Rosa Park’s First Memo to Thomas Friedman

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Dear Thomas,

As the bus became crowded, I was ordered to give up my seat to a white passenger. When I remained seated, the white bus driver warned me, “Well, I’m going to have you arrested,” and I replied, “You may go on and do so.”

Thomas, I did not get on the bus to get arrested, I got on the bus to go home. In Montgomery blacks were required to pay their fare to the driver, then get off and reboard through the back door. Sometimes the bus would drive off before the paid-up customers made it to the back entrance. If the white section was full and another white customer entered, blacks were required to give up their seats and move farther to the back; a black person was not even allowed to sit across the aisle from whites. These humiliations were compounded by the fact that two-thirds of the bus riders in Montgomery were black.

The bus driver had me arrested for violating the law.

Just like black women in the civil rights movement in the United States, Palestinian women have played a key role throughout the struggle against occupation and discrimination. As happened with me in 1955, many of these brave women have been arrested. They are held in solitary confinement, forced to give birth in their prison cells, tortured, verbally and sexually abused and threatened. These women have been subjected to extreme brutal and violent conditions, deprived of basic human needs and prisoner’s rights, in violation of well-known and internationally recognised human rights.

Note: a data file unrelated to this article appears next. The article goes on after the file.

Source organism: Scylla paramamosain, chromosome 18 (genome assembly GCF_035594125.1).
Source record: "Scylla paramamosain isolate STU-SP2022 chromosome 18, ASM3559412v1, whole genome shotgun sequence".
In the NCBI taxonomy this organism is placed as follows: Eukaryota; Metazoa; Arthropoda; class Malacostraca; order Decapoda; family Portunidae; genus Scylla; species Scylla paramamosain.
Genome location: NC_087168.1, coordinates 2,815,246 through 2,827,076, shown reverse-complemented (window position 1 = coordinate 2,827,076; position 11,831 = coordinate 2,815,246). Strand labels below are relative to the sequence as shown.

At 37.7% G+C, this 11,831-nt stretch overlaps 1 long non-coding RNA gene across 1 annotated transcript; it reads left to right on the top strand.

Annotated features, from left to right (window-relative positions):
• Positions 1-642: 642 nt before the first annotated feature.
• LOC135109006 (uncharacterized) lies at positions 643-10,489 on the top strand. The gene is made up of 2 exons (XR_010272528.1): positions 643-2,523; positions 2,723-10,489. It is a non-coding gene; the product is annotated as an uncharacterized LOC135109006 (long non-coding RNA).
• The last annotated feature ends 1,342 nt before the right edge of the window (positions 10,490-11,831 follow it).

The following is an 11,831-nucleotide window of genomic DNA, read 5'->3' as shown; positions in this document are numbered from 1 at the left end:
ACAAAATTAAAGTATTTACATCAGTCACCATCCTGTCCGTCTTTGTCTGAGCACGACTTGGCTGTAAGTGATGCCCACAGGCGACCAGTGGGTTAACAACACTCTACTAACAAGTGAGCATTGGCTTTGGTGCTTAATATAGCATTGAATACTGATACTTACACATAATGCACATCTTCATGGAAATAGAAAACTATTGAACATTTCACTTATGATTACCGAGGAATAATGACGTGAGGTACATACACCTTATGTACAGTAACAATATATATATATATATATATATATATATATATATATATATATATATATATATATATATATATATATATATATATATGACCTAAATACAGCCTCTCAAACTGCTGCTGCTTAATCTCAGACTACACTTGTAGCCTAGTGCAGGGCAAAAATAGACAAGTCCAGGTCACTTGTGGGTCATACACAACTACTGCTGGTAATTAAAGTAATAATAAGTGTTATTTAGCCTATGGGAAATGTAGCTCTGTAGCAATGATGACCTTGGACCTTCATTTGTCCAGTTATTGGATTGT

Since the end of September 2000, five Palestinian women were arrested, totaling the number to ten Palestinian women in Israeli detention, among them two minors, Su’ad Ghazal (17) and Sara ‘Issa Amro (15). Palestinian women have experienced an escalated and widened arrest campaign by the Israeli occupation forces against Palestinians.

Differences of race, nationality or religion should not be used to deny any human being citizenship rights or privileges.

When I remained seated back in 1955, that simple decision eventually led to the Montgomery bus boycott. This successful protest, which lasted a year, marked the disintegration of institutionalized segregation in the South. In December of 1956, the Supreme Court decided that bus segregation violated the constitution. The civil rights movement was put into motion, which led to the Civil Rights Act of 1964. Today all Americans, whatever their race, nationality, or religion, must be given equal treatment under the law.

Palestinian women today, just like black women in the United States are equal human beings. They resist racial discrimination and illegal imprisonment. To this day I believe we are here on the planet earth to live, grow up and do what we can to make this world a better place for all people to enjoy freedom.

Think about it, Thomas, just think about it.

The author is a Dutch-Palestinian political scientist, human rights activist and is affiliated to the the Palestine Right to Return Coalition (Al-Awda) and ElectronicIntifada.net

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